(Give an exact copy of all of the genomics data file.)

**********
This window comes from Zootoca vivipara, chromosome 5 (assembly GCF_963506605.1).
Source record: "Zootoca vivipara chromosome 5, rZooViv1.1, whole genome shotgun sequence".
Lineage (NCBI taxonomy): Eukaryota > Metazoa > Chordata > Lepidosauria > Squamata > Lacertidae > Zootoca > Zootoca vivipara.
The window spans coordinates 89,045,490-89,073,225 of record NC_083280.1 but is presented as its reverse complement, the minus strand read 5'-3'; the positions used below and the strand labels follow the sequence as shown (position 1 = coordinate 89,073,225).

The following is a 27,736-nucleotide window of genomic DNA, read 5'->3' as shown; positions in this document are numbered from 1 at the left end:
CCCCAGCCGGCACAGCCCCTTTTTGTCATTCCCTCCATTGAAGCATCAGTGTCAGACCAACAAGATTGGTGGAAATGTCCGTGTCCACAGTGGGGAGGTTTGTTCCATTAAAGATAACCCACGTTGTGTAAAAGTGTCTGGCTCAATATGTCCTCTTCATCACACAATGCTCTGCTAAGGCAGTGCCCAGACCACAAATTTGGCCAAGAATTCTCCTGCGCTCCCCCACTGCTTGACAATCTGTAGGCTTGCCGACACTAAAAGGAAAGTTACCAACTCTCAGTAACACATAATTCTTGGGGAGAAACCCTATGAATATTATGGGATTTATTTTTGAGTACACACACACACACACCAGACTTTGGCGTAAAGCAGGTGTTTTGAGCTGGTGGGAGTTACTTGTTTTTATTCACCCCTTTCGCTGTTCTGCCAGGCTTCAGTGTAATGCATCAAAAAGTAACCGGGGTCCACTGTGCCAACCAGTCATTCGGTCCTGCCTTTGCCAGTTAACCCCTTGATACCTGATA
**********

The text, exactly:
This window comes from Zootoca vivipara, chromosome 5 (assembly GCF_963506605.1).
Source record: "Zootoca vivipara chromosome 5, rZooViv1.1, whole genome shotgun sequence".
Lineage (NCBI taxonomy): Eukaryota > Metazoa > Chordata > Lepidosauria > Squamata > Lacertidae > Zootoca > Zootoca vivipara.
The window spans coordinates 89,045,490-89,073,225 of record NC_083280.1 but is presented as its reverse complement, the minus strand read 5'-3'; the positions used below and the strand labels follow the sequence as shown (position 1 = coordinate 89,073,225).

The following is a 27,736-nucleotide window of genomic DNA, read 5'->3' as shown; positions in this document are numbered from 1 at the left end:
CCCCAGCCGGCACAGCCCCTTTTTGTCATTCCCTCCATTGAAGCATCAGTGTCAGACCAACAAGATTGGTGGAAATGTCCGTGTCCACAGTGGGGAGGTTTGTTCCATTAAAGATAACCCACGTTGTGTAAAAGTGTCTGGCTCAATATGTCCTCTTCATCACACAATGCTCTGCTAAGGCAGTGCCCAGACCACAAATTTGGCCAAGAATTCTCCTGCGCTCCCCCACTGCTTGACAATCTGTAGGCTTGCCGACACTAAAAGGAAAGTTACCAACTCTCAGTAACACATAATTCTTGGGGAGAAACCCTATGAATATTATGGGATTTATTTTTGAGTACACACACACACACACCAGACTTTGGCGTAAAGCAGGTGTTTTGAGCTGGTGGGAGTTACTTGTTTTTATTCACCCCTTTCGCTGTTCTGCCAGGCTTCAGTGTAATGCATCAAAAAGTAACCGGGGTCCACTGTGCCAACCAGTCATTCGGTCCTGCCTTTGCCAGTTAACCCCTTGATACCTGATA